FIPS 201-2 includes derived credentials, beefed up contactless, post issuance updates
16 January, 2014
category: Biometrics, Contactless, Digital ID, Government
The latest smart card specification for U.S. government employees was released by the National Institute of Standards and Technology. Federal agencies will now have 12-months to issue cards that comply with the revised FIPS 201-2 standard.
The standard followed the path laid out in previous drafts, says Bob Dulude, director of Federal Identity Initiative at HID Global. “It’s pretty much what we expected,” he adds.
The industry seems positive about the path forward with the new spec. “FIPS 201-2 is a major improvement and update of FIPS 201-1, which was published in March, 2006, more than seven years ago,” says Steve Howard, vice president of credentials at CertiPath. “During this time, we have seen a tremendous uptake in the use of PIV technology, and with that uptake, a laundry list of desired changes had accumulated.”
More than two-years has passed since the first draft of FIPS 201-2 was released, so a lot of time and effort went into perfecting the draft, Howard explains.
One of the bigger accomplishments with the latest spec is that it didn’t wipe away existing systems, says Neville Pattinson, senior vice president of government affairs for Gemalto. “They didn’t break the legacy and didn’t strand the entire installed base. It could have been a nightmare of backward incompatibility,” he explains.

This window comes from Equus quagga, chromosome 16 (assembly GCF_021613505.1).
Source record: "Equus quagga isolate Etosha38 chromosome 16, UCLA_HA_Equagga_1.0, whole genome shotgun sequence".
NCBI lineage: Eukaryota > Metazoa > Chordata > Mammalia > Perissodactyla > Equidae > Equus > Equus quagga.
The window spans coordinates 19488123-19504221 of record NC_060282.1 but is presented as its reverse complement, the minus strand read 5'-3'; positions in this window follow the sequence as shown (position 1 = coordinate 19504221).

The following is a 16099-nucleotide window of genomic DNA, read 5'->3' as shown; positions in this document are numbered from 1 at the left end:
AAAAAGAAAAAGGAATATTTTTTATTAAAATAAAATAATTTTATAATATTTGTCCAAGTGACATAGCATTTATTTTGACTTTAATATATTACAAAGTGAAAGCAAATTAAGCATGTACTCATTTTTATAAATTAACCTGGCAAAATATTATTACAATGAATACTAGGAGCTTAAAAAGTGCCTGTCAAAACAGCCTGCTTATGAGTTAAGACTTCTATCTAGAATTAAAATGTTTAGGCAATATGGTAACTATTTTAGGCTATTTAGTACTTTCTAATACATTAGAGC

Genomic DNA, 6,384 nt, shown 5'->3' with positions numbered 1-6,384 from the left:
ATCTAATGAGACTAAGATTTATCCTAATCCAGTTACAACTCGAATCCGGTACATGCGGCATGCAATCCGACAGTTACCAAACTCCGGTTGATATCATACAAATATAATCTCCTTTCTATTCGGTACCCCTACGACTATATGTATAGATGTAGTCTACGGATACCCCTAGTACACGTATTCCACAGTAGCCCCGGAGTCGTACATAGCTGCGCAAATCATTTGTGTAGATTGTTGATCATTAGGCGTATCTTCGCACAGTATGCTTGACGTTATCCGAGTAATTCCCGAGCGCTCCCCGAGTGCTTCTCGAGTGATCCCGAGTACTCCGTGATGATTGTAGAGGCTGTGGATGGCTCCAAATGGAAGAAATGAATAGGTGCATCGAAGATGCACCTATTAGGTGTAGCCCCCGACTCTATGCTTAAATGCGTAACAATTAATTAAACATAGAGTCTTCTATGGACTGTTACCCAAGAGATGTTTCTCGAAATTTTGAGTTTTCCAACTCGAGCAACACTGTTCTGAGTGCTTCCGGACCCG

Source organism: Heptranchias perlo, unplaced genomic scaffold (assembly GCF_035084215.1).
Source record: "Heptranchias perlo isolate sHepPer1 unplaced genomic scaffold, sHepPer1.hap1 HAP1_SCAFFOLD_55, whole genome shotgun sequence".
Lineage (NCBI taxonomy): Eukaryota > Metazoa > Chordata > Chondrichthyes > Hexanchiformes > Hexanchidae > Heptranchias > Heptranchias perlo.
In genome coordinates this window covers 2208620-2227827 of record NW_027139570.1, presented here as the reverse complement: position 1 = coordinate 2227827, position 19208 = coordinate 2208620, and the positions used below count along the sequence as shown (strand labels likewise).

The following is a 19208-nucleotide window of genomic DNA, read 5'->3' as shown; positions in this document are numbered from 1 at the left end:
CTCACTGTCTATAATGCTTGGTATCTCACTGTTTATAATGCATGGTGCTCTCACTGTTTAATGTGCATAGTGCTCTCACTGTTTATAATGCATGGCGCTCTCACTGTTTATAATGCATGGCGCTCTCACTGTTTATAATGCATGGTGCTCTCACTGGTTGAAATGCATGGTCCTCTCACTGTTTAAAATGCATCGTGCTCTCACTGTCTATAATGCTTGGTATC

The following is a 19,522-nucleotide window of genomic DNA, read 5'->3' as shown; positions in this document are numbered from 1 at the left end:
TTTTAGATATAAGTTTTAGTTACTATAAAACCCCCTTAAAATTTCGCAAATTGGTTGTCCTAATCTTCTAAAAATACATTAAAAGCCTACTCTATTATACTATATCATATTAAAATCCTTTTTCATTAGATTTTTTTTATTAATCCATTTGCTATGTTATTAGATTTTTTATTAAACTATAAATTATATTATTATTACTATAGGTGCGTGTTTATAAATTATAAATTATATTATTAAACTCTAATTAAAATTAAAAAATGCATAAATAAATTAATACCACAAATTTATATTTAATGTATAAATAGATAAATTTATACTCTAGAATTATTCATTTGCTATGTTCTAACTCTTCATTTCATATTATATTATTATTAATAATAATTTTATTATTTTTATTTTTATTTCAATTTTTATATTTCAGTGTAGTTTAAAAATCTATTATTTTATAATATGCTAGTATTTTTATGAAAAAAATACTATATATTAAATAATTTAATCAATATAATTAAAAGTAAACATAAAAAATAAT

As expected, FIPS 201-2 will enable derived PIV credentials on mobile devices as well as a virtual contact interface that expands the functionality of the contactless portion of the card, says Hildegard Ferraiolo, a computer scientist in the Computer Security Division, Cryptographic Technology Group at NIST.
The derived credential specification will be detailed in a special publication due out soon, Ferraiolo says. At a high level the derived credential will enable an agency to place a type of PIV credential on a mobile device so the user can access enterprise applications, virtual private networks or other uses.
“As mobile and alternative devices become more prevalent, using them within the PIV identity ecosystem has been established as a top priority,” Howard says. “This is a welcome change, bringing the use of high-assurance PIV identity into the mobile device ecosystem. This paves the way for a new level of security in iPads, iPhones, Android phones and tablets, BlackBerry’s and new devices yet to be introduced.”
But the derived credential could also enable a more secure and faster physical access control system, says Dulude. OPACITY, a contactless interface standard, can be used with the derived credential and the virtual contact interface.
The virtual contact interface will play a role in the realm of mobile devices as well. This interface will enable some of the contact functionality of the credential on the contactless interface. A special publication detailing this portion is being circulated as a draft.
One possible use for this could be the tapping of a PIV onto a NFC mobile device to gain access to secure networks and services, Ferraiolo says. “It’s taking advantage of the NFC channel,” she explains. “The virtual contact interface will protect that channel if it’s used with the mobile device.”
FIPS 201-2 mandates that the cardholder’s facial image be placed on the smart card, Ferraiolo says. The facial image could then be used at guard checkpoints and for automatic comparison when reissuing credentials. Facial images were optional in the previous specification.